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Jan 16, 2018
This month's National Geographic magazine answers the question: Why do birds matter?
NG author Jonathan Franzen posits many reasons why birds matter (they are good for our souls!) but he neglects one key point: birds provide wildlife photographers a never-ending source of copious, colorful, animated and ever-present subjects for our lenses. Birds are great for novice photographers and professionals alike. They can be easy to photograph (like a beautiful mallard paddling in a sunlit pond) and ridiculously challenging (like a tree swallow chasing insects).
Birds can be wonderfully entertaining too!
I have watched fish eagles fish, love birds love, and harriers hawk eggs from starling nests. I once spent an hour following a lilac-breasted roller (possibly the most photographed bird in Africa) as he flitted from tree to tree, snatching insects from the air and ground. Seemingly out of nowhere it lit upon a branch where a second roller was waiting. Moments later they were mating. Another moment later a hornbill swooped in a broke up the party. To the best of my knowledge the rollers never recaptured their amorous moment but the hornbill seemed to be chuckling as he perched on the roller's love nest.
Another time I watched a saddle-billed stork foraging for nesting materials. It grabbed a single long blade of grass and flew to its treetop nest where it was severly scolded by its spouse. On its next trip the berated stork returned with half a haystack dangling from its beak, and moments after delivery it was happily mating.
One afternoon I was guzzling a beer on my friend's deck, overlooking the Salish Sea, and saw a bald eagle grab a salmon that swam too close to the surface. One problem: the weight of the salmon exceeded the eagle's lift capacity. Solution: the eagle used its wings as paddles and swam the fish to shore, where it could be consumed at leisure.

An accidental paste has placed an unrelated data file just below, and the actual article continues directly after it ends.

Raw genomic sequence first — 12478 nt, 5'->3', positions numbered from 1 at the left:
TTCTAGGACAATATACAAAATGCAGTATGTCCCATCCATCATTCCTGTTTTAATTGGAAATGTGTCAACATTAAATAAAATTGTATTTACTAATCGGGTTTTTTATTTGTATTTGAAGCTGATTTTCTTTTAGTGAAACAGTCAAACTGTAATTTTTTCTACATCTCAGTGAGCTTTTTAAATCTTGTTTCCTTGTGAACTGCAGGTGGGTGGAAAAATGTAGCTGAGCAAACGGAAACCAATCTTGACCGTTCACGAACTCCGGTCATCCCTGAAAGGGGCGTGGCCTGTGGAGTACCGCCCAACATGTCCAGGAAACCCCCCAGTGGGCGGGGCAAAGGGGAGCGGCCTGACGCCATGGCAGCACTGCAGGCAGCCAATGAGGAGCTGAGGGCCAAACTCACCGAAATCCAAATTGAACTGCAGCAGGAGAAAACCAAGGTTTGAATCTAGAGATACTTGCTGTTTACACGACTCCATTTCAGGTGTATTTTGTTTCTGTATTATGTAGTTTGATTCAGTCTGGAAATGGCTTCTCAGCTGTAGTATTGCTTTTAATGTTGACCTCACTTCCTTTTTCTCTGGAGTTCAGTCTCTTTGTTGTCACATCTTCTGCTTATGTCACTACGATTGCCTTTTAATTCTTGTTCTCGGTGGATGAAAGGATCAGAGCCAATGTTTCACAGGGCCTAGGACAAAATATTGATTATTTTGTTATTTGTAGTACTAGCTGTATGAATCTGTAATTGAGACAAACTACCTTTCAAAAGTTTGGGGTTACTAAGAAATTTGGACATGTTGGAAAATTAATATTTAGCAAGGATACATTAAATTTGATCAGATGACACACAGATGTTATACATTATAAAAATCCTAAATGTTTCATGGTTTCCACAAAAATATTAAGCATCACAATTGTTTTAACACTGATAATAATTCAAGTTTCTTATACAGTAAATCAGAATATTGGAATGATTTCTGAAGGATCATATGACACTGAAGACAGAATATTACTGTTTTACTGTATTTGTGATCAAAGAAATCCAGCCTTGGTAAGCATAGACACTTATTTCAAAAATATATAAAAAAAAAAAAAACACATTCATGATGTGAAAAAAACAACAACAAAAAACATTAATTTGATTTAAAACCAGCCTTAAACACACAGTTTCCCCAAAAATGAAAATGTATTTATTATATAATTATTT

As a child I had a love for sugar that extended to fruit loops cereal and the friendly toucan that adorned the fruit loops' packaging. As I recall, only once did my mother relent and purchase a box, probably after a rare cavity-free check up at the dentists. Sadly, the fruit loops didn't live up to my imagination. Oddly, neither did the toucan, which I pictured as a friendly, smiling, loopy companion. Nope. The first time I saw a toco toucan it was perched in a tree full of weaver nests and was plunging its massive beak into nest after nest, devouring eggs and nestlings by the dozen, while angry parents squawked helplessly nearby. I swear, the toucan was grinning maliciously after every gulp. Minutes later an arikara toucan camouflaged in a fig tree caught my attention. As I swung my lens toward it, the toucan launched itself at my head, its long claws scraping the hat from my hair.
Today's photograph shows a lilac-breasted roller moments after it caught a bug. Enjoy!
And while you're on my website, please check out my gallery, maybe there's an image there that is perfect for you!
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